He had a collection of simple stone necklaces that he wore on occasion. Nothing fancy or feminine. One day he came home from school, took his necklace off and told me that he wouldn't be wearing it anymore. After hours of probing I got the information that I was searching for. Someone had made fun of him for wearing it. That was the first break I saw in him. The separation of being who he was and turning into a person that society would easily accept.
I truly believe it's much harder for men. I would much rather declare that I am a witch while standing on the rooftops then to declare I am a man in today's world. And while men are more and more able to be who they are, and we as a human race are more accepting of differences everyday, we as woman really need to reach into ourselves and make a larger effort to understand what's going on.
Men need their spirituality just as much as we do. Men need to be loved and appreciated for who and what they are. They need us to lay our past hurts, stigmas and assumption aside and embrace them. Make the choice to teach our sons how to be men AND spiritual, sensitive and loving people at the same time. Teach them how to live in society and still hold on to that nurturing self, even if it must be reserved for more private and intimate moments in their lives.
So how does a woman, whom can never "really" understand what it is like to be a man physically, teach her sons this much needed wisdom?
For me, it was balance. Insert more male energy into my everyday life. Try with all my might to identify and understand, at least as far as I could possibly go. And to really, truly love them for who they are.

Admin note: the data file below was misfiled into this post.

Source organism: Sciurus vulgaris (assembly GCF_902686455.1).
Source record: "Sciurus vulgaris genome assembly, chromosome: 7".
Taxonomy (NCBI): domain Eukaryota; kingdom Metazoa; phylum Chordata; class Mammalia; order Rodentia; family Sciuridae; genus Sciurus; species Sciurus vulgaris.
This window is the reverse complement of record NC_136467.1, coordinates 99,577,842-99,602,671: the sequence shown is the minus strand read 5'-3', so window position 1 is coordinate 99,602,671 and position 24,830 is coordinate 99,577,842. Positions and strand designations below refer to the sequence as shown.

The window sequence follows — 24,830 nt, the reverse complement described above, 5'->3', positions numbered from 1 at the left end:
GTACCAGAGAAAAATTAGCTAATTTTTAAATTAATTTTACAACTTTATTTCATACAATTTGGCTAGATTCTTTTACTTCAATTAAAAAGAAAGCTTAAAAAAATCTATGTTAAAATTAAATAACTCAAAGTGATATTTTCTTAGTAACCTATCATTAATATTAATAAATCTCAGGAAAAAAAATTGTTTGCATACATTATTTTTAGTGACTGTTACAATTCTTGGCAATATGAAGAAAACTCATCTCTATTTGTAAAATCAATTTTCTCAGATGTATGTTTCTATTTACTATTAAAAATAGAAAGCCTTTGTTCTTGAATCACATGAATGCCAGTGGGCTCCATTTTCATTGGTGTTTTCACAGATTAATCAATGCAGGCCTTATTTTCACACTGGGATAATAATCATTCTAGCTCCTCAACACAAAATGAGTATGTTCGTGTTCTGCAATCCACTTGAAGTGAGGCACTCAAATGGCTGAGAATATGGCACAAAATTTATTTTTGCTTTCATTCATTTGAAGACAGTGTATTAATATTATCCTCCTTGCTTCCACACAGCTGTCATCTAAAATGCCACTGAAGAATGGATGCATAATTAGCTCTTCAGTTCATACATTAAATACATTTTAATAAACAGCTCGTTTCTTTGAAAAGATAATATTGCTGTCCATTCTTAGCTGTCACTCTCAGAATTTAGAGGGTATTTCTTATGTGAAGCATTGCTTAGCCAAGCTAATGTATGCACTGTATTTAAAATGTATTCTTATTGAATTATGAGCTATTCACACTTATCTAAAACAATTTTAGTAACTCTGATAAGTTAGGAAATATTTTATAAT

I have had to teach my sons about privacy even more so then my daughter. I have watched them hold back tears so to appear strong, feign off fears to avoid ridicule and to learn to hold their own in the world of men. But I have also seen who they really are inside. Both strong and gentle.
They have been taught to hold onto what’s there instead of killing it off or walling it away piece by piece. In my opinion, this is the turning point. You can either teach them it's wrong to feel or you can teach them there is a time and place for everything.
I know there are going to be readers who say, "Just teach them to be strong and to be who they are no matter what!" And, of course, we all have the right to raise our children with the morals we see fit. But before you make that assumption consider that women are different than men and we cannot conquer society in one generation.
I, personally, have no intentions of making my children my own personal spiritual martyrs. And while we cannot change everything, we can change ourselves. We can learn to teach our sons lessons that will live on, beyond us. Perhaps their children will be even more open and the cycle will continue and grow.
My daughter has learned from this experience as well. She too will be more balanced and perhaps more understanding of men mysteries in general.
The lessons this has taught me are invaluable. I logically understood the balance between male and female before and the necessity for both, but now I feel it. Now, it's not only in my mind but also in my heart and every inch of my being.
I celebrate manhood, as only a woman can, from a nurturing and thankful point of view. What a beautiful thing it is to be a man.
And a woman.
Location: Saint Albans, West Virginia